Japanese Astronaut Doi Takes Up UN Outer Space Post

Veteran Japanese astronaut Takao Doi to take up UN job
The Mainichi Daily News

Veteran Japanese astronaut Takao Doi will serve as a section chief at the United Nations Office for Outer Space Affairs in Vienna from autumn, the Japan Aerospace Exploration Agency (JAXA) has announced.

Doi, 54, was chosen for the role of Space Applications Section chief, a two-year position, starting from September this year, becoming the first astronaut to work for the office, according to the JAXA.

The office is in charge of peaceful uses of outer space. Doi is expected to utilize artificial satellite communication and weather observation technologies for remote medical care and disaster prevention, and to promote space education in developing countries.

Read the full story.


PERSONAL DATA: Born in 1954 in Minamitama, Tokyo, Japan. Married to the former Hitomi Abe of Toukamachi, Niigata, Japan. He enjoys flying, soaring, playing tennis, jogging, soccer, and observing stars as an amateur astronomer.

EDUCATION: Graduated from Ousaka-phu, Mikunigaoka High School in 1973. Bachelor of Engineering degree from University of Tokyo, 1978. Master of Engineering degree from University of Tokyo, 1980. Doctorate in Aerospace Engineering from University of Tokyo, 1983. Doctor of Philosophy in Astronomy from Rice University in 2004.

ORGANIZATIONS: The Japan Society of Microgravity Application, the Japan Society for Aeronautical and Space Science, American Institute of Aeronautics and Astronautics.

SPECIAL HONORS: Received a Commendation from the Minister of State for Science and Technology, the Science Council of Japan’s Special Citation, and National Space Development Agency of Japan’s Outstanding Service Award in 1992.

PUBLICATIONS: Published over 40 papers in the areas of chemical propulsion systems, electric propulsion systems, fluid dynamics, microgravity science and technology, and astronomy.

EXPERIENCE: Takao Doi studied space propulsion systems as a research student in the Institute of Space and Astronautical Science in Japan from 1983 to 1985. He worked for the National Aeronautics and Space Administration (NASA) Lewis Research Center as a National Research Council research associate in 1985.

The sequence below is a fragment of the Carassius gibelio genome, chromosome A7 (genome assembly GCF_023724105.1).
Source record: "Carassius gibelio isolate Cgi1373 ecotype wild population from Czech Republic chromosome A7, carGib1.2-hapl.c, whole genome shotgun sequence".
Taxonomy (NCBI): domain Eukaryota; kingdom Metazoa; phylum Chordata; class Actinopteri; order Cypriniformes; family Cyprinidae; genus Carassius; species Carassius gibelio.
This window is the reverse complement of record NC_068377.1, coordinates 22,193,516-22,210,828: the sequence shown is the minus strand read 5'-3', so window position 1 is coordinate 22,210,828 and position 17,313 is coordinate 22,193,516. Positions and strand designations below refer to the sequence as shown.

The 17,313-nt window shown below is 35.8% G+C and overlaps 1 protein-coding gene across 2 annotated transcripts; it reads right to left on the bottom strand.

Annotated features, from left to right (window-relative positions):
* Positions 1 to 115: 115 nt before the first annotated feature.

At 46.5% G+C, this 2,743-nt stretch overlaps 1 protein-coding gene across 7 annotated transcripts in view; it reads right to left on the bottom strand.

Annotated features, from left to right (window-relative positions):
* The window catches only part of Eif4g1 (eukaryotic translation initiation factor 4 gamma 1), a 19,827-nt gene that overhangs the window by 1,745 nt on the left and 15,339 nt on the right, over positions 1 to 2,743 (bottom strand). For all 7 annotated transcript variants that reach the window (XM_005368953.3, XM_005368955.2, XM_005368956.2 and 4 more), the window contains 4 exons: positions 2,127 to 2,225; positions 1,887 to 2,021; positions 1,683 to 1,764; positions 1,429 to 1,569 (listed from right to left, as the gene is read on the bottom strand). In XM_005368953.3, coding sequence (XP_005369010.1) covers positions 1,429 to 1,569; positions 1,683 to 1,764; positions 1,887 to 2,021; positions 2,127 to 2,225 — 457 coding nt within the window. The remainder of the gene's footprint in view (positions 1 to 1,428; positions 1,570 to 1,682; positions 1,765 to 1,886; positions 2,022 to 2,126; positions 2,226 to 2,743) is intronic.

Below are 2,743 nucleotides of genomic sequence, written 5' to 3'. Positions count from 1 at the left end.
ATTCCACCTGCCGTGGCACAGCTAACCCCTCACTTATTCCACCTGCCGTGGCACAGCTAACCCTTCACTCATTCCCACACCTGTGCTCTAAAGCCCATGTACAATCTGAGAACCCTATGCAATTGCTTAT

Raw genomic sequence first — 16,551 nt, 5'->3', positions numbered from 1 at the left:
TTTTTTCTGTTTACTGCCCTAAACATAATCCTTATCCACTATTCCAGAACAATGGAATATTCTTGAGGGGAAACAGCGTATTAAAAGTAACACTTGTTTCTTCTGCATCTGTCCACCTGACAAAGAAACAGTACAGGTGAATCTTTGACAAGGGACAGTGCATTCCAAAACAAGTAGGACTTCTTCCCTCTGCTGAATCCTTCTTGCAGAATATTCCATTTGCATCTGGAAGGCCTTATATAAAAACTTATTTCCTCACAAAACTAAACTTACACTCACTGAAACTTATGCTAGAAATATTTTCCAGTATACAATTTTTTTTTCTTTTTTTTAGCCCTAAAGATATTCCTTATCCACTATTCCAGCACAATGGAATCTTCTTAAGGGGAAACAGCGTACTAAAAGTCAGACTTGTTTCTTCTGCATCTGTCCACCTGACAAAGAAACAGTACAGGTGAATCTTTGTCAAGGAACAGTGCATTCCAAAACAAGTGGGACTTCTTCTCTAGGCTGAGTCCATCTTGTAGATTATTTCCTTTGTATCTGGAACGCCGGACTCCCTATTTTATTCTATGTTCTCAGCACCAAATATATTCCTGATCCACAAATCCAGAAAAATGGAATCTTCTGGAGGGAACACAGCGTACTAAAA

Dr. Doi joined the National Space Development Agency (NASDA) of Japan in 1985 and has been working in the Japanese manned space program since then. He conducted research on microgravity fluid dynamics at the University of Colorado from 1987 to 1988 and at the National Aerospace Laboratory in Japan in 1989 as a visiting scientist. In 1992, he served as a backup payload specialist for the Spacelab Japan mission (STS-47). In 1994, he worked as a project scientist on the International Microgravity Laboratory 2 mission (STS-65). Effective October 1, 2003, NASDA merged with ISAS (Institute of Space & Astronautic Science) and NAL (National Aerospace Laboratory of Japan) and was renamed JAXA (Japan Aerospace Exploration Agency).

NASA EXPERIENCE: Dr. Doi participated in payload specialist training at NASA from 1990 to 1992 in preparation for the Spacelab Japan mission. He reported to the Johnson Space Center in March 1995 for mission specialist training. On completing a year of training and evaluation, he was assigned technical duties in the Astronaut Office Vehicle Systems/Operations Branch and later the Astronaut Office International Space Station Branch. Dr. Doi was a mission specialist on STS-87 (November 19 to December 5, 1997) and is the first Japanese astronaut to perform an EVA (spacewalk). He also flew as a mission specialist on STS-123 (March 11 to 26) to the International Space Station (ISS) and successfully attached the first section of the Japanese Experiment Module, Kibo, to the ISS. A veteran of two space flights, Dr. Doi has logged over 754 hours in space, including 2 spacewalks totaling 12 hours and 43 minutes.

SPACE FLIGHT EXPERIENCE: STS-87 Columbia (November 19 to December 5, 1997) was the fourth U.S Microgravity Payload flight and focused on experiments designed to study how the weightless environment of space affects various physical processes and on observations of the Sun’s outer atmospheric layers. Dr. Doi and Navy Captain Winston Scott performed two EVA’s. The first, a 7 hour and 43 minute spacewalk, featured the manual capture of a Spartan satellite, in addition to testing EVA tools and procedures for future ISS assembly. The second spacewalk lasted 5 hours and also featured ISS assembly tests. The mission was accomplished in 252 Earth orbits, traveling 6.5 million miles in 15 days, 16 hours, and 34 minutes.

STS-123 Endeavour (March 11 to 26, 2008) was the 25th Shuttle/Station assembly mission and had both a night launch and landing. Endeavour’s crew delivered the Japanese Experiment Logistics Module – Pressurized Section, the first pressurized component of JAXA’s Kibo Laboratory, as well as the Canadian-made Special Purpose Dexterous Manipulator. Dr. Doi’s duties included attaching and setting up of the Kibo Japanese Experiment Logistics Module, conducting Thermal Protection System (TPS) surveys with the Orbital Boom Sensor System (OBSS), and conducting rendezvous and docking. The mission was accomplished in 250 orbits of the Earth, traveling over 6 million miles in 15 days, 18 hours, and 11 minutes.